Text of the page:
In the UK, Canada, and the USA, as well as across the developed world, there are many ways to make income through trading and investments. From FOREX, to traditional trading, spread betting, and other forms of investment, you’re options are pretty wide with respect to how you can make money.
There is some debate around which is better when it comes to spread bettering versus trading.
They both have their own advantages and disadvantages, and as with almost all financial decisions, it can be completely personal.
But we’re here to let you know how they differ, to better equip you to make a decision about whether you want to do one, the other, neither, or both.
Spread Betting: What It Is
Spread betting is actually quite simple. It is the betting on the rise and fall of the prices of a particular stock or commodity. Therefore, unlike trading, you do not own a portion of the actual stock or commodity – you are literally betting by saying “hey, I bet the price will go up – so I’m going to put money on it”.
That’s a really simplistic viewpoint on it but it at the very least explains what it is in basic terms. Investopedia will tell you more about it, if you really want to get into the nitty gritty.
Trading: What It Is
Chances are, you know what trading is. You buy a stock at a particular price. You sell it at another price. Pretty simple.
Spread betting and trading differ in the one huge way: you own part of the stock when you are trading, you do not when you are spread betting.
Which Is Better?
You now know what the difference between trading and spread betting is. Now you want to know which is better.
We won’t make the decision for you, but we can give you the pros and cons of each:
Everyone seems to be in a rush to get themselves into debt these days, with children and young teens gleefully rushing off into debt the first chance they get. Banks are all too eager to hand out debit cards, which are easily linked to overdraft protection. That then lets people who don’t even have credit cards get access to their own ‘credit’ if they just overdraft their current account a little. This leads to perhaps a secured credit card, or maybe even your very own bank credit card, with a particularly small cap, such as £500 or so.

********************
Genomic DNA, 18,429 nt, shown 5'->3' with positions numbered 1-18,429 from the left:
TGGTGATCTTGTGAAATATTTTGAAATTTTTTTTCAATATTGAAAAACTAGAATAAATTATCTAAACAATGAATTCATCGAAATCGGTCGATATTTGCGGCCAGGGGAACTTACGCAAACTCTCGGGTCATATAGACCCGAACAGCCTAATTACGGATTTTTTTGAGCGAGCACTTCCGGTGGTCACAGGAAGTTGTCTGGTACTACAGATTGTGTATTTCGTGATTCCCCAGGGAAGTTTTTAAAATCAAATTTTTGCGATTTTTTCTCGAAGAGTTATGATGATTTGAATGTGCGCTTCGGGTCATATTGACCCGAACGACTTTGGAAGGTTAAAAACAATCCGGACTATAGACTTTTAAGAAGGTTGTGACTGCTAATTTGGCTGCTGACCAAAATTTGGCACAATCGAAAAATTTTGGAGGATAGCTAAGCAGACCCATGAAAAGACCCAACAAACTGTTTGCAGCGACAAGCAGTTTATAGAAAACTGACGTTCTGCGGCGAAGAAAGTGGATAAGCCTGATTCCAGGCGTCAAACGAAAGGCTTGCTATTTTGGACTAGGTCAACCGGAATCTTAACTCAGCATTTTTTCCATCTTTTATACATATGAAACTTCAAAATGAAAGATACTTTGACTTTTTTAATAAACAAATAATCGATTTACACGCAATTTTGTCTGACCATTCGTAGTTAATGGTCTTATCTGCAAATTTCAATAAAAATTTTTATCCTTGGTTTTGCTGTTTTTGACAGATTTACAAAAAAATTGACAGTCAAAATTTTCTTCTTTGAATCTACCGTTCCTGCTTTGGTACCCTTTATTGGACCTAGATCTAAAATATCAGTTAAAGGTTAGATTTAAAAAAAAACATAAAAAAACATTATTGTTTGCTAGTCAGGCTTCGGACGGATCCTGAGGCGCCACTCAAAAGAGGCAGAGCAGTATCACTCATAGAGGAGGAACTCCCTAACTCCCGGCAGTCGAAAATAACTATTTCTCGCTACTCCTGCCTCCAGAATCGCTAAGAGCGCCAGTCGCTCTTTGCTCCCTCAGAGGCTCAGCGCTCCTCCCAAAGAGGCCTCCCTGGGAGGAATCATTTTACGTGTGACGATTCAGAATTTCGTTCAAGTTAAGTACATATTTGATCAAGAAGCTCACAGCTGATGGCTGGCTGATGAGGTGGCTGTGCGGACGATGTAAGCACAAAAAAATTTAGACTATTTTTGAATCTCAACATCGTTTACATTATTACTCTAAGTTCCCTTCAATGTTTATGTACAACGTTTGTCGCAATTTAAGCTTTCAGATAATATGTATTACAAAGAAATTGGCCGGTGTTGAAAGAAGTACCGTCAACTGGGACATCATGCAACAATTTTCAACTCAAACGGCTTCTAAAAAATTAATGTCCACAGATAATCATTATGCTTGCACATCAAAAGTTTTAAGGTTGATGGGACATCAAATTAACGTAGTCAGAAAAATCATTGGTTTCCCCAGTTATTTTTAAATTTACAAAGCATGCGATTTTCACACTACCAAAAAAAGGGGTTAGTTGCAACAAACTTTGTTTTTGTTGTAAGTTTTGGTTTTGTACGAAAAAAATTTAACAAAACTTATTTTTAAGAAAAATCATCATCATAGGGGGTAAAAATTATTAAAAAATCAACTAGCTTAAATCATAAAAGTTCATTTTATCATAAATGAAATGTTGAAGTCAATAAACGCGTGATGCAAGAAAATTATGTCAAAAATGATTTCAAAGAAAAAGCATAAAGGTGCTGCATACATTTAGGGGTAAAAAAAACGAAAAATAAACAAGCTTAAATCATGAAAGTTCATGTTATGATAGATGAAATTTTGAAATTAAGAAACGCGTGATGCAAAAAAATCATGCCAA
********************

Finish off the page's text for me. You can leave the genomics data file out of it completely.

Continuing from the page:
In time these little baby steps towards the security of credit end up putting a credit card or a credit loan of some sort in the hands of almost every single adult in the UK. The thing is, very few people who have credit actually understand what it is, where it originated, or why it was created in the first place. You see, ages ago credit was used to purchase goods which were often used to manufacture other goods, which themselves were later traded on or sold. This was something that kept markets moving.
To a degree, this was because old world credit was a lot like being paid, but knowing you still had to do the work to take care of what you’d been paid for. Others argue that these older forms of credit were just another form of bartering, but back then it was still a loan of sorts. Fast forward to now, and people barter all the time for credit. They are just exchanging the value of their time, instead of a financial or fixed asset. That means that in modern times, however, credit is rarely used to actually produce anything. That’s an important distinction.